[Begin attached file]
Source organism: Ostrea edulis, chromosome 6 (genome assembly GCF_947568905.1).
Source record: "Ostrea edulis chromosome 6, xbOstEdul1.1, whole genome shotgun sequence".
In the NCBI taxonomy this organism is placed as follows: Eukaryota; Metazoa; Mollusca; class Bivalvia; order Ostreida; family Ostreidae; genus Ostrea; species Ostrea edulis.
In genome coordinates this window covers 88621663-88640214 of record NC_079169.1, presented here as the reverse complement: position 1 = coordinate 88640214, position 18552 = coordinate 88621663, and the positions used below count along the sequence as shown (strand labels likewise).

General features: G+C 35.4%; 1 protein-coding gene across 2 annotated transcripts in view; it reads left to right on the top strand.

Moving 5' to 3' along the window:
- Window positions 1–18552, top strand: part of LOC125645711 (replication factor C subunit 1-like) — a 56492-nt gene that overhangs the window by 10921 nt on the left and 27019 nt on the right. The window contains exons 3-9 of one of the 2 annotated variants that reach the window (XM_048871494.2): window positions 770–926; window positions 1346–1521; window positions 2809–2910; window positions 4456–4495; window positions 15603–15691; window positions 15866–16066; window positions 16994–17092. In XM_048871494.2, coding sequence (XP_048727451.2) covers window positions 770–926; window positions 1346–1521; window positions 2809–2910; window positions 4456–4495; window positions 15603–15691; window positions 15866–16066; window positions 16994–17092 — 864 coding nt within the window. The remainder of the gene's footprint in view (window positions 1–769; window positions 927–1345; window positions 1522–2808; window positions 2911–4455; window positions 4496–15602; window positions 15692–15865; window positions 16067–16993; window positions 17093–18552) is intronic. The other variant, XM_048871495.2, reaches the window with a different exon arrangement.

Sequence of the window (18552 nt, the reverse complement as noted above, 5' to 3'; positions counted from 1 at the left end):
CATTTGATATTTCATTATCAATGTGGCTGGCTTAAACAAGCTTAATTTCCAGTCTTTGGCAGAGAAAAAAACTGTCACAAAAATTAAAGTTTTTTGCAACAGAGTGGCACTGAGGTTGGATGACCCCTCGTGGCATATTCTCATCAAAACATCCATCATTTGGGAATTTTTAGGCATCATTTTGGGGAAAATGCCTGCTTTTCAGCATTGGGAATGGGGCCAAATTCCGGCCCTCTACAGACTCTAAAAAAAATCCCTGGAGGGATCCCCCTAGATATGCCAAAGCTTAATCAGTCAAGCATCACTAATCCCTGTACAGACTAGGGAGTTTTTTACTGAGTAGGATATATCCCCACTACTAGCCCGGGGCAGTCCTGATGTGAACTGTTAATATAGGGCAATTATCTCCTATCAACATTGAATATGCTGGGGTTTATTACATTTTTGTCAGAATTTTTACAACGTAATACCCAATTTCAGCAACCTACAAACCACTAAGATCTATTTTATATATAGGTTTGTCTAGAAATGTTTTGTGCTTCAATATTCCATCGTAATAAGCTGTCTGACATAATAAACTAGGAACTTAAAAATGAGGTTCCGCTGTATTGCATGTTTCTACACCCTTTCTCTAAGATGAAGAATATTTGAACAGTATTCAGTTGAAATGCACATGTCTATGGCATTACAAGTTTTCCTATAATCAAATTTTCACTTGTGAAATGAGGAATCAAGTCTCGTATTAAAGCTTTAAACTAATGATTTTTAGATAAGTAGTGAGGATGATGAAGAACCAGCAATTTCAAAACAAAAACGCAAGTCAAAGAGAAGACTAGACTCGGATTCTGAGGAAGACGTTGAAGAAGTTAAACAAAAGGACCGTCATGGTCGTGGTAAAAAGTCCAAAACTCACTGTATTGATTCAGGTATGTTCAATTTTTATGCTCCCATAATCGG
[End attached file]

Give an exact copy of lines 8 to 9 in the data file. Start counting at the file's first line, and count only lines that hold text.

Sequence of the window (18552 nt, the reverse complement as noted above, 5' to 3'; positions counted from 1 at the left end):
CATTTGATATTTCATTATCAATGTGGCTGGCTTAAACAAGCTTAATTTCCAGTCTTTGGCAGAGAAAAAAACTGTCACAAAAATTAAAGTTTTTTGCAACAGAGTGGCACTGAGGTTGGATGACCCCTCGTGGCATATTCTCATCAAAACATCCATCATTTGGGAATTTTTAGGCATCATTTTGGGGAAAATGCCTGCTTTTCAGCATTGGGAATGGGGCCAAATTCCGGCCCTCTACAGACTCTAAAAAAAATCCCTGGAGGGATCCCCCTAGATATGCCAAAGCTTAATCAGTCAAGCATCACTAATCCCTGTACAGACTAGGGAGTTTTTTACTGAGTAGGATATATCCCCACTACTAGCCCGGGGCAGTCCTGATGTGAACTGTTAATATAGGGCAATTATCTCCTATCAACATTGAATATGCTGGGGTTTATTACATTTTTGTCAGAATTTTTACAACGTAATACCCAATTTCAGCAACCTACAAACCACTAAGATCTATTTTATATATAGGTTTGTCTAGAAATGTTTTGTGCTTCAATATTCCATCGTAATAAGCTGTCTGACATAATAAACTAGGAACTTAAAAATGAGGTTCCGCTGTATTGCATGTTTCTACACCCTTTCTCTAAGATGAAGAATATTTGAACAGTATTCAGTTGAAATGCACATGTCTATGGCATTACAAGTTTTCCTATAATCAAATTTTCACTTGTGAAATGAGGAATCAAGTCTCGTATTAAAGCTTTAAACTAATGATTTTTAGATAAGTAGTGAGGATGATGAAGAACCAGCAATTTCAAAACAAAAACGCAAGTCAAAGAGAAGACTAGACTCGGATTCTGAGGAAGACGTTGAAGAAGTTAAACAAAAGGACCGTCATGGTCGTGGTAAAAAGTCCAAAACTCACTGTATTGATTCAGGTATGTTCAATTTTTATGCTCCCATAATCGG